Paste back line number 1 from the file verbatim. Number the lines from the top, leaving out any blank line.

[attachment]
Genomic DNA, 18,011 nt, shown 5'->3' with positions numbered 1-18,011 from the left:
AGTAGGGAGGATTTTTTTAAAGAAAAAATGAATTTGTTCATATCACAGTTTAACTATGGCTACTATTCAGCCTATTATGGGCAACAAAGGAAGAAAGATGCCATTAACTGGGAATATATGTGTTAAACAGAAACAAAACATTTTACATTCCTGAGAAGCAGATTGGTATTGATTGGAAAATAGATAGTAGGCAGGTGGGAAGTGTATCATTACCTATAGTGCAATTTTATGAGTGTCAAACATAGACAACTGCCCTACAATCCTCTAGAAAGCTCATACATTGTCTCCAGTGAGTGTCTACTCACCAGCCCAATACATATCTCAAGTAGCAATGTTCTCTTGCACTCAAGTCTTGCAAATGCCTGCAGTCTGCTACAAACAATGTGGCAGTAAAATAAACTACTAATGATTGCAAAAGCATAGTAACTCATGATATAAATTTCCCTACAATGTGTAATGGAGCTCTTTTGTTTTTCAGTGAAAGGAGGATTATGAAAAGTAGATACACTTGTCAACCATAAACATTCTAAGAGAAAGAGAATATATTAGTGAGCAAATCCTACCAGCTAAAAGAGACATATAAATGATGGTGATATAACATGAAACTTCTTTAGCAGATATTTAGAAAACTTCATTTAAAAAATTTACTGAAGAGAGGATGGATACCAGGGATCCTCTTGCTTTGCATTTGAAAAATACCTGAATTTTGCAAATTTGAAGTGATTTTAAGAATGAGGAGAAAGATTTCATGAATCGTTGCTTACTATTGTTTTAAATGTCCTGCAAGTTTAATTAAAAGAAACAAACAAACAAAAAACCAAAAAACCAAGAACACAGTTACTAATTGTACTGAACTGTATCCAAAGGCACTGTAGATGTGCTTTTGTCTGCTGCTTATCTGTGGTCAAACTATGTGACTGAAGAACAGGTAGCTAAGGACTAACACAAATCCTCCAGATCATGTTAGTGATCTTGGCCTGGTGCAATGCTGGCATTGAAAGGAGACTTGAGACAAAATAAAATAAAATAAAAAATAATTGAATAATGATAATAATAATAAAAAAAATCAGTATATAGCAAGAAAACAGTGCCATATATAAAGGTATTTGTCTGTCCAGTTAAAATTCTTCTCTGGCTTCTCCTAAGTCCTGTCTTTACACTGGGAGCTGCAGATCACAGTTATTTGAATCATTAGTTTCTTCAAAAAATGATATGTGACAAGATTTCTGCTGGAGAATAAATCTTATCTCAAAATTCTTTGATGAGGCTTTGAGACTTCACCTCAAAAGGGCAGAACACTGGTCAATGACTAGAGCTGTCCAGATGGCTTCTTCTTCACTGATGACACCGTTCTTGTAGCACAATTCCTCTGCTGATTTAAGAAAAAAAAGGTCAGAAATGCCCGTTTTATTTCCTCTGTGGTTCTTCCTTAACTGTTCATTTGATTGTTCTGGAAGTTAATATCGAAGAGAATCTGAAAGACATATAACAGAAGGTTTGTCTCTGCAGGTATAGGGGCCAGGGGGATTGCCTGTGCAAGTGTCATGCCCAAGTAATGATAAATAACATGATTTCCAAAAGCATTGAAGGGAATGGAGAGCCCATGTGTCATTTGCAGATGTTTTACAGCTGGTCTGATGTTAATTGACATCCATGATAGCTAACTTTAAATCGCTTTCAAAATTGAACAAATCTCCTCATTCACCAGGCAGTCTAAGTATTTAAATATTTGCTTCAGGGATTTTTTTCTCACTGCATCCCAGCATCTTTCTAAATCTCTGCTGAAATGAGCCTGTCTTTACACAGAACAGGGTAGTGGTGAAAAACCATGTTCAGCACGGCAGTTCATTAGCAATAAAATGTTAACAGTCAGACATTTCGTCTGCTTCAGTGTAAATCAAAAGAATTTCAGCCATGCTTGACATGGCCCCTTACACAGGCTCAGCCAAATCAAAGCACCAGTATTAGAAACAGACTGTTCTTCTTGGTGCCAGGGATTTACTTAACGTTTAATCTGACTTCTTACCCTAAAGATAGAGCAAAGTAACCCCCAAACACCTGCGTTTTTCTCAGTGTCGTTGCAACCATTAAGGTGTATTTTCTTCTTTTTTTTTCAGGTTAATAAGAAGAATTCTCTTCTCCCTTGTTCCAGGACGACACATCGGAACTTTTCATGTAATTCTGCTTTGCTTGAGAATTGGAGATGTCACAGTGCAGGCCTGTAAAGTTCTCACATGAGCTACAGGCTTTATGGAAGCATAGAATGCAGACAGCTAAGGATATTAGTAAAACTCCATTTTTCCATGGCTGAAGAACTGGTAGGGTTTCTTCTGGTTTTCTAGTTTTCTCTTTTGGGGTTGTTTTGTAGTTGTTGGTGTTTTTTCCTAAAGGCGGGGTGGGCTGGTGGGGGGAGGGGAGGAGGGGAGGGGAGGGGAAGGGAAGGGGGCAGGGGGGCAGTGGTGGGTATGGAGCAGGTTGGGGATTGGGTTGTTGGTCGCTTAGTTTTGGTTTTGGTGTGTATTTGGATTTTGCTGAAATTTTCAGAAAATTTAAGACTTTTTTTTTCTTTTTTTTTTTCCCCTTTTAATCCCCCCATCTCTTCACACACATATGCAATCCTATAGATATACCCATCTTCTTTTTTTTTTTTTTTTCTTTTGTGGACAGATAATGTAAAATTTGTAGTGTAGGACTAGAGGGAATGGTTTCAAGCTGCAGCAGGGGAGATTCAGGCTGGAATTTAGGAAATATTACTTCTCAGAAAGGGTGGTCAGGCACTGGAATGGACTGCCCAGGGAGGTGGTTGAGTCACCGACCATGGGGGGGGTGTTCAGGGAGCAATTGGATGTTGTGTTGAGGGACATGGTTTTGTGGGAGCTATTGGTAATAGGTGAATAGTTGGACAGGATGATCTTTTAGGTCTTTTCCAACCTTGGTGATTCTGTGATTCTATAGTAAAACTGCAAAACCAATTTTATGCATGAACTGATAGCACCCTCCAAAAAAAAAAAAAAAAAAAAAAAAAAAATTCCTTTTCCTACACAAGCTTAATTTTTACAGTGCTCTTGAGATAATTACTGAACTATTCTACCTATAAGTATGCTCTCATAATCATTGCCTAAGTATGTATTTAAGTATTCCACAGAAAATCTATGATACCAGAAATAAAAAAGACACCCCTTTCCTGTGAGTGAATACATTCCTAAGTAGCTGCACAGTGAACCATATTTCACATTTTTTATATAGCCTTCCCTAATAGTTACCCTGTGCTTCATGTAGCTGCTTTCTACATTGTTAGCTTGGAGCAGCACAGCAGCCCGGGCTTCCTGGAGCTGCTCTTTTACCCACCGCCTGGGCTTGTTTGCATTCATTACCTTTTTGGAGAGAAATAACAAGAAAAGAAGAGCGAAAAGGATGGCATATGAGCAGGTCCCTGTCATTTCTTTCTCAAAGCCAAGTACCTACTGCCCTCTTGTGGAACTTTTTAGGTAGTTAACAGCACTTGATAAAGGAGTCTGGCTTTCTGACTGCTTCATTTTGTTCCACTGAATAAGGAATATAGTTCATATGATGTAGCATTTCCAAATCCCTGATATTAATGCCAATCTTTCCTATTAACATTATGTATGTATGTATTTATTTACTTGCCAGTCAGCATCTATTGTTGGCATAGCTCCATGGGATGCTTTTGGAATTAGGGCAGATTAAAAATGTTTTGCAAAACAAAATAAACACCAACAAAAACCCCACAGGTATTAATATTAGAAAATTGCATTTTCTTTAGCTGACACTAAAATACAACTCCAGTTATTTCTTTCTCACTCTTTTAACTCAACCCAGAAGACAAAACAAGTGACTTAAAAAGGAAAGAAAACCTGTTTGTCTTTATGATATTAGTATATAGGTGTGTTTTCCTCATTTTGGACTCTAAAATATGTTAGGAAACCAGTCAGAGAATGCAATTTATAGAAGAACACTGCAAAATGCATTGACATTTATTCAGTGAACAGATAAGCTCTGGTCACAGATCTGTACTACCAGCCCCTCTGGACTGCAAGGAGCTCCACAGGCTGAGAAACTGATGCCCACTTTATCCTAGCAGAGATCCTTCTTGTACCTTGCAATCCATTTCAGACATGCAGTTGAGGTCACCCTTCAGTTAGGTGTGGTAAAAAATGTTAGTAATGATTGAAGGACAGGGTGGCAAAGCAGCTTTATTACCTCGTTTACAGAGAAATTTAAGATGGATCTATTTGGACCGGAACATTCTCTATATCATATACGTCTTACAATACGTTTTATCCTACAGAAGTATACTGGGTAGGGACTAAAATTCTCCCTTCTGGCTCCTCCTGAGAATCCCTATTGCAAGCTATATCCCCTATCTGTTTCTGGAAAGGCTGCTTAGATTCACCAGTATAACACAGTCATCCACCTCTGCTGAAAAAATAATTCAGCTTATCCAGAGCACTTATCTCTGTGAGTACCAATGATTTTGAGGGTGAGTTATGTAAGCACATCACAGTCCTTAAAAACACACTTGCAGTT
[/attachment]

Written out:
Genomic DNA, 18,011 nt, shown 5'->3' with positions numbered 1-18,011 from the left: